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1 July 1991 Radiology workstation for mammography: preliminary observations, eyetracker studies, and design
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For the last four years, the UNC FilmPlane project has focused on constructing a radiology workstation facilitating CT interpretations equivalent to those with film and viewbox. Interpretation of multiple CT studies was originally chosen because handling such large numbers of images was considered to be one of the most difficult tasks that could be performed with a workstation. The authors extend the FilmPlane design to address mammography. The high resolution and contrast demands coupled with the number of images often cross- compared make mammography a difficult challenge for the workstation designer. This paper presents the results of preliminary work with workstation interpretation of mammography. Background material is presented to justify why the authors believe electronic mammographic workstations could improve health care delivery. The results of several observation sessions and a preliminary eyetracker study of multiple-study mammography interpretations are described. Finally, tentative conclusions of what a mammographic workstation might look like and how it would meet clinical demand to be effective are presented.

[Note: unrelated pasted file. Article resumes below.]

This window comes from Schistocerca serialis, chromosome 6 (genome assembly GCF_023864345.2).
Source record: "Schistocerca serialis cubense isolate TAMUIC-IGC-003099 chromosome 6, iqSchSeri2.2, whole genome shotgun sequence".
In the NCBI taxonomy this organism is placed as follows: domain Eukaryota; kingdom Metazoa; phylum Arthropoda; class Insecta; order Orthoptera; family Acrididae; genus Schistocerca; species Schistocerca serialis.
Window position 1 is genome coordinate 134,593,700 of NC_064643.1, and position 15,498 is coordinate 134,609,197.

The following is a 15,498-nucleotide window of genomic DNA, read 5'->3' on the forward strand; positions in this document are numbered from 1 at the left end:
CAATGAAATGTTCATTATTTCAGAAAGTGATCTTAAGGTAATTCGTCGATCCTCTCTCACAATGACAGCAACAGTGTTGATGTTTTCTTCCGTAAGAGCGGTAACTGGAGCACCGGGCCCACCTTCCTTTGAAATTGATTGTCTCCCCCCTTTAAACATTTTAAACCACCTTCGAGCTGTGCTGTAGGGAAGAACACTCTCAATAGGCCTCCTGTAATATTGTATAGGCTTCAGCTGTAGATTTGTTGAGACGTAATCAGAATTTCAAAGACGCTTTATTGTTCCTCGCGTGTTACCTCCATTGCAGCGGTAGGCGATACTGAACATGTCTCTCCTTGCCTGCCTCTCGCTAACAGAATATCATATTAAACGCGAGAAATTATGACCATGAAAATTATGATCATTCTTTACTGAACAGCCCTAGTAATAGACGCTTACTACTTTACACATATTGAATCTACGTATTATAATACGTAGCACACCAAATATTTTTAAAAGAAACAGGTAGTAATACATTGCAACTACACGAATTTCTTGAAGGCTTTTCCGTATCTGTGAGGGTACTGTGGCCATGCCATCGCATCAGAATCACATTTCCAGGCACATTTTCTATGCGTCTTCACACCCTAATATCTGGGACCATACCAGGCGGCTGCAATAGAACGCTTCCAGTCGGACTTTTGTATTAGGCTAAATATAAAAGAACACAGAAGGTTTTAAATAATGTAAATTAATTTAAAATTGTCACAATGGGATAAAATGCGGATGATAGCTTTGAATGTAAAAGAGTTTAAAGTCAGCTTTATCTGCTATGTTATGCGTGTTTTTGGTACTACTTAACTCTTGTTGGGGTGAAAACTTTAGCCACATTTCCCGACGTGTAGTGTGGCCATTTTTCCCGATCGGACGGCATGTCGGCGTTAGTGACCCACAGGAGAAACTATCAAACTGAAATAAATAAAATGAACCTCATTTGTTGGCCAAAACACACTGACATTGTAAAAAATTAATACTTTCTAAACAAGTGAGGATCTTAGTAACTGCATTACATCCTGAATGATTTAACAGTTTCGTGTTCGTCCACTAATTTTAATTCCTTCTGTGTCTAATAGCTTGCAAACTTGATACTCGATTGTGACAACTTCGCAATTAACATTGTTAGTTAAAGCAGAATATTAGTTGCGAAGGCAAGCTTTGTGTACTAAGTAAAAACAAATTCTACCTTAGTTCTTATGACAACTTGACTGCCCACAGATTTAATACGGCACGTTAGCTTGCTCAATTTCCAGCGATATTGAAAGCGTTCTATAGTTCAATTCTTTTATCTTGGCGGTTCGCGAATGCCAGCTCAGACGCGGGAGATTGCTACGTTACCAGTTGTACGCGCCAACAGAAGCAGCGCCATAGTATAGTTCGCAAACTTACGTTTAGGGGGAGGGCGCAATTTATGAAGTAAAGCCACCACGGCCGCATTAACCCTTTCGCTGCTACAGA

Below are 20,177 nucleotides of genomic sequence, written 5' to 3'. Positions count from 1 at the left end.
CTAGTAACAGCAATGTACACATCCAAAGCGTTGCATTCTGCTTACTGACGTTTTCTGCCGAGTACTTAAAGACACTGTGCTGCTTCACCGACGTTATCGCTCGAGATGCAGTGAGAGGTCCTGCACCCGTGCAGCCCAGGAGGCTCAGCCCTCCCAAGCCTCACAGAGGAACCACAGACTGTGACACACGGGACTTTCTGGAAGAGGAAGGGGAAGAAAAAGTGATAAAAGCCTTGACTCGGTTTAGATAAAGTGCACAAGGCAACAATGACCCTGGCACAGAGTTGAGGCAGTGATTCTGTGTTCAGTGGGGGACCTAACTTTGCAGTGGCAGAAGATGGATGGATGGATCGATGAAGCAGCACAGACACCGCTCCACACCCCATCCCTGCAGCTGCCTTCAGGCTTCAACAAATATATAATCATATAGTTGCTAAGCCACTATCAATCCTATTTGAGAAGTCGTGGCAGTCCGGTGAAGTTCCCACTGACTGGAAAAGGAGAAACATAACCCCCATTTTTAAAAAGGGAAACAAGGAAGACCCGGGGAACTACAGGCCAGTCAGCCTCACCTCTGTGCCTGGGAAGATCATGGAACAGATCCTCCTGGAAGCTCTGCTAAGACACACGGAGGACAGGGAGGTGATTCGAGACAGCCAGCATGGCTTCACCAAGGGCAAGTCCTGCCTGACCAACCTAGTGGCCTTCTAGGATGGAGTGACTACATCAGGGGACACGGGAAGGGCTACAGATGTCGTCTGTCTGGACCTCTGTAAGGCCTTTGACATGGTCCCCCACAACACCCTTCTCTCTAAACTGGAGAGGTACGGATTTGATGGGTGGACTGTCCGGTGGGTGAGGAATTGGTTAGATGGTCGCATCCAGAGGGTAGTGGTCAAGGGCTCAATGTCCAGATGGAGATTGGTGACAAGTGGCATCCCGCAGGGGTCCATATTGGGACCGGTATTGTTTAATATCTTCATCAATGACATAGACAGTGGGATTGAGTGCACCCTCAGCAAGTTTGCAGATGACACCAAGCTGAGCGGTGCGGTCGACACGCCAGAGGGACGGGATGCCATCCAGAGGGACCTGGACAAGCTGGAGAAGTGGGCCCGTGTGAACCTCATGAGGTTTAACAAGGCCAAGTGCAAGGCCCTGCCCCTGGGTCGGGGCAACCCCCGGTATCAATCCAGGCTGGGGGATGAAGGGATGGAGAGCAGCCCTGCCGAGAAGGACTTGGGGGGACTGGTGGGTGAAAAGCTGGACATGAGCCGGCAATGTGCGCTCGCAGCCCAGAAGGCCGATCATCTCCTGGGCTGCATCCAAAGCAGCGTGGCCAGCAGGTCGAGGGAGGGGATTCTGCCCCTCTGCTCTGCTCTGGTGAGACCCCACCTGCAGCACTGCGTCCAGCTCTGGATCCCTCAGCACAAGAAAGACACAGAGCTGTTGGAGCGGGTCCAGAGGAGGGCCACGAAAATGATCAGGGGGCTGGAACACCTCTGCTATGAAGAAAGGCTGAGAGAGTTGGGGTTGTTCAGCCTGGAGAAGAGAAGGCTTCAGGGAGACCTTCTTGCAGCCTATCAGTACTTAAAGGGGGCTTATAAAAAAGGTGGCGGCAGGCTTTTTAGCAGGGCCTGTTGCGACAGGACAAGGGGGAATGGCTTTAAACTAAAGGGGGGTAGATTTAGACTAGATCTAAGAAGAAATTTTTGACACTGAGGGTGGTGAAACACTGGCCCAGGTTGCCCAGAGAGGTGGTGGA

© (1991) COPYRIGHT Society of Photo-Optical Instrumentation Engineers (SPIE). Downloading of the abstract is permitted for personal use only.
David Volk Beard, Richard Eugene Johnston, Etta D. Pisano, Bradley M. Hemminger, and Stephen M. Pizer "Radiology workstation for mammography: preliminary observations, eyetracker studies, and design", Proc. SPIE 1446, Medical Imaging V: PACS Design and Evaluation, (1 July 1991);

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